In addition to linguistic differences in the interactions of young and older children with adults, there are also some other differences which can be categorised as social and emotional differences. It can be assumed that as the children grow (the age increase), their ability to interact with adults also grows and thus the impact of interaction on personality and behaviour becomes more profound because they are better able to understand and interpret the behaviour and actions of adults as compared to young age.
According to Waite and Creswell (2015), the theories of normative development indicate that parents need to show different responses to provide support for the emotional development of children and adolescents. This study focused on identifying anxiety disorders in children and adolescents that are caused by interactions with parents. The aim of this study is thus to understand to what degree young children differ from older children in terms of interactions with adults. They are likely to be different linguistically, socially and emotionally. This research aims to emphasise the fact that parents need to change their interaction with children as they grow older to have a positive influence on their personality and behaviour. There is a need for parents and other adults to understand that they need to adjust their interactions with children according to social and emotional changes that children undergo during their growth. Thus the main research question for this study is:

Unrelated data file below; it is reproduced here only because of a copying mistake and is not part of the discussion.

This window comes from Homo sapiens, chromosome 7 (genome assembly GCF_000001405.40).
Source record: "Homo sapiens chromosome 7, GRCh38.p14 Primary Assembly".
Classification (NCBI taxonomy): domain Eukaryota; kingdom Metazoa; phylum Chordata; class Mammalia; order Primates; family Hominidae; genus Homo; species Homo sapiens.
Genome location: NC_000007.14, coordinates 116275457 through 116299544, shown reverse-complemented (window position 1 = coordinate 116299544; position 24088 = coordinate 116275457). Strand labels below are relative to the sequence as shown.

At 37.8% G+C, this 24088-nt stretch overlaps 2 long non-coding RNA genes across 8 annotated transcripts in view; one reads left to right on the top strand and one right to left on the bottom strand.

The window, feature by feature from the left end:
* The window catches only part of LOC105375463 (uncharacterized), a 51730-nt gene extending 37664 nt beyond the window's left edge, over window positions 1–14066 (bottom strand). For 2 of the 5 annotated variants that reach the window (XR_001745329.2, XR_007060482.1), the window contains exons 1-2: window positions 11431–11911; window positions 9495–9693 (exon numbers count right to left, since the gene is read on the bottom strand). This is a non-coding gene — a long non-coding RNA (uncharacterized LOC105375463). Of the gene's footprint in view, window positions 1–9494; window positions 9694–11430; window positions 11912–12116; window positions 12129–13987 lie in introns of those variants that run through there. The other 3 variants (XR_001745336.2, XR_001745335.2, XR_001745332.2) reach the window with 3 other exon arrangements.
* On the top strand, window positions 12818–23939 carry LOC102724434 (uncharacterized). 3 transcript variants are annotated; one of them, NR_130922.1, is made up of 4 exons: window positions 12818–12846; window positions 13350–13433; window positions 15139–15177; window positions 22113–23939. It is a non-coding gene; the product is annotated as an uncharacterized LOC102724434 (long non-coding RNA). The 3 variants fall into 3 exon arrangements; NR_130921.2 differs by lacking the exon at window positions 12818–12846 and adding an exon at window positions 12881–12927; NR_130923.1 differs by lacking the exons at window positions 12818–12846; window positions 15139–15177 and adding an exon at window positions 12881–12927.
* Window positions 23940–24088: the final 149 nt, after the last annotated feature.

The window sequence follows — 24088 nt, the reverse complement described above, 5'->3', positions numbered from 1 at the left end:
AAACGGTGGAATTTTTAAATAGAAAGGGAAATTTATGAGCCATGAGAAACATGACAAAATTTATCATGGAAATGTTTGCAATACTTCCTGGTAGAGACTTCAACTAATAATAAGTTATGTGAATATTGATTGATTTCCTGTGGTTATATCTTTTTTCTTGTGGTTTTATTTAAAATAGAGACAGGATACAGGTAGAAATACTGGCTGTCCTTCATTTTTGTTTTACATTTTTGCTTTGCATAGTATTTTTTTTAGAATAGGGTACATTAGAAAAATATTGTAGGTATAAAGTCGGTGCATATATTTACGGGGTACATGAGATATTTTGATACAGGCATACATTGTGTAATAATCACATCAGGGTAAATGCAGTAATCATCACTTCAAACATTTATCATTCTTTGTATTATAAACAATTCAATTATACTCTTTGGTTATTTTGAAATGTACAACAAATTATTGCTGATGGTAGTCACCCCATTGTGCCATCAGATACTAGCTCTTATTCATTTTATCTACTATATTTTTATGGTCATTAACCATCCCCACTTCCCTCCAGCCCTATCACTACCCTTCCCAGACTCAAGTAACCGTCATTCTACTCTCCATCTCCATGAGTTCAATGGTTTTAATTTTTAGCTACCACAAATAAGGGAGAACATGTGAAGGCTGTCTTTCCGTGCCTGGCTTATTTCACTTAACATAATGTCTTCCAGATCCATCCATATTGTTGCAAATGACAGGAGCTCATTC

To what extent do young children differ from older children in their interactions linguistically, socially and emotionally with adults in close family relationships?
Benson, J.B. and Haith, M.M. eds., 2010. Language, memory, and cognition in infancy and early childhood. Academic Press.
Fite, P.J., Rubens, S.L., Preddy, T.M., Raine, A. and Pardini, D.A., 2014. Reactive/proactive aggression and the development of internalizing problems in males: The moderating effect of parent and peer relationships. Aggressive Behavior, 40(1), pp.69-78.
Hamre, B., Hatfield, B., Pianta, R. and Jamil, F., 2014. Evidence for general and domain‐specific elements of teacher–child interactions: Associations with preschool children's development. Child development, 85(3), pp.1257-1274.
NICHD Early Child Care Research Network, 2016. Child-care structure→ process→ outcome: Direct and indirect effects of child-care quality on young children's development. Psychological Science.
Waite, P. and Creswell, C., 2015. Observing interactions between children and adolescents and their parents: the effects of anxiety disorder and age. Journal of abnormal child psychology, 43(6), pp.1079-1091.